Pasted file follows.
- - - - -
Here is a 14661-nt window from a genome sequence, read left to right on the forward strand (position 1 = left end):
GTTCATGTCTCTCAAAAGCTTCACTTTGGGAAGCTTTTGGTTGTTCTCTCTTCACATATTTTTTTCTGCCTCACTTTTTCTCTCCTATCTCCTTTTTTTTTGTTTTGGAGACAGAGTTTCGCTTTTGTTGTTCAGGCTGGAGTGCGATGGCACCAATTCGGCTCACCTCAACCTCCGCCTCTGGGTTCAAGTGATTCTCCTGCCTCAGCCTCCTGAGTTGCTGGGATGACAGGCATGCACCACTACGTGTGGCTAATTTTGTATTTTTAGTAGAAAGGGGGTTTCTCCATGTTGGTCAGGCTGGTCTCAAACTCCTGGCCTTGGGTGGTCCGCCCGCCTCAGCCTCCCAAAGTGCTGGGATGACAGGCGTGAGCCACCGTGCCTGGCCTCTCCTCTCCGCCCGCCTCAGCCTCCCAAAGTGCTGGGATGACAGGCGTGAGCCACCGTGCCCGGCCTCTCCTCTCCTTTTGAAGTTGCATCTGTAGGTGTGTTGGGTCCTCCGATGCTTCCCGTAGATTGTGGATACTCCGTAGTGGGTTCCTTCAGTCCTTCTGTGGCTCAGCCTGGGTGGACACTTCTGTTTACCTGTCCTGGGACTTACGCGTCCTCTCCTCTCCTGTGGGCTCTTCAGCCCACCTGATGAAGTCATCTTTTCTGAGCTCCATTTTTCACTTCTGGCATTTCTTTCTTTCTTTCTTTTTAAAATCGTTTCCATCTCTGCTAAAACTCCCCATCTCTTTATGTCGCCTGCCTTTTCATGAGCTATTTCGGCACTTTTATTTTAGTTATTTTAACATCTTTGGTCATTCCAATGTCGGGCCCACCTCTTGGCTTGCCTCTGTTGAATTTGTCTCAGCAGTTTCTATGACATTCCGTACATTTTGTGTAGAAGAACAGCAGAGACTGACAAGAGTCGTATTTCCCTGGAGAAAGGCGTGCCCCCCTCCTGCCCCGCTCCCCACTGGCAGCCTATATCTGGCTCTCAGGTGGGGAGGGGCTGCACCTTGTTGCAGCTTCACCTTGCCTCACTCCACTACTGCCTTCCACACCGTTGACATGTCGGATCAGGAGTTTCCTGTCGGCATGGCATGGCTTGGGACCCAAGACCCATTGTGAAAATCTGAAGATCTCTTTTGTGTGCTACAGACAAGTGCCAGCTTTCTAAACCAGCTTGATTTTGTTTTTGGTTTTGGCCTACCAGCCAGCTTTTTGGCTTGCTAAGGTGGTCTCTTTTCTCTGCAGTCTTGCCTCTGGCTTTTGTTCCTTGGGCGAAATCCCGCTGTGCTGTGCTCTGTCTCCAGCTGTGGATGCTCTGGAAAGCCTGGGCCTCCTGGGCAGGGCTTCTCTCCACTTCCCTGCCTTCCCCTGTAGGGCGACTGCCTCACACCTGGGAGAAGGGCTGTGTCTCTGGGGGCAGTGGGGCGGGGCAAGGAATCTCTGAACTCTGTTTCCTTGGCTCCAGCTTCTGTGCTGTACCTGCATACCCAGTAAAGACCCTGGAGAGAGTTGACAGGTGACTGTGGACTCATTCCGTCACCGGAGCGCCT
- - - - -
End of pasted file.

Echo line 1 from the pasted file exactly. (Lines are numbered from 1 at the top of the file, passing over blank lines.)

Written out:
Here is a 14661-nt window from a genome sequence, read left to right on the forward strand (position 1 = left end):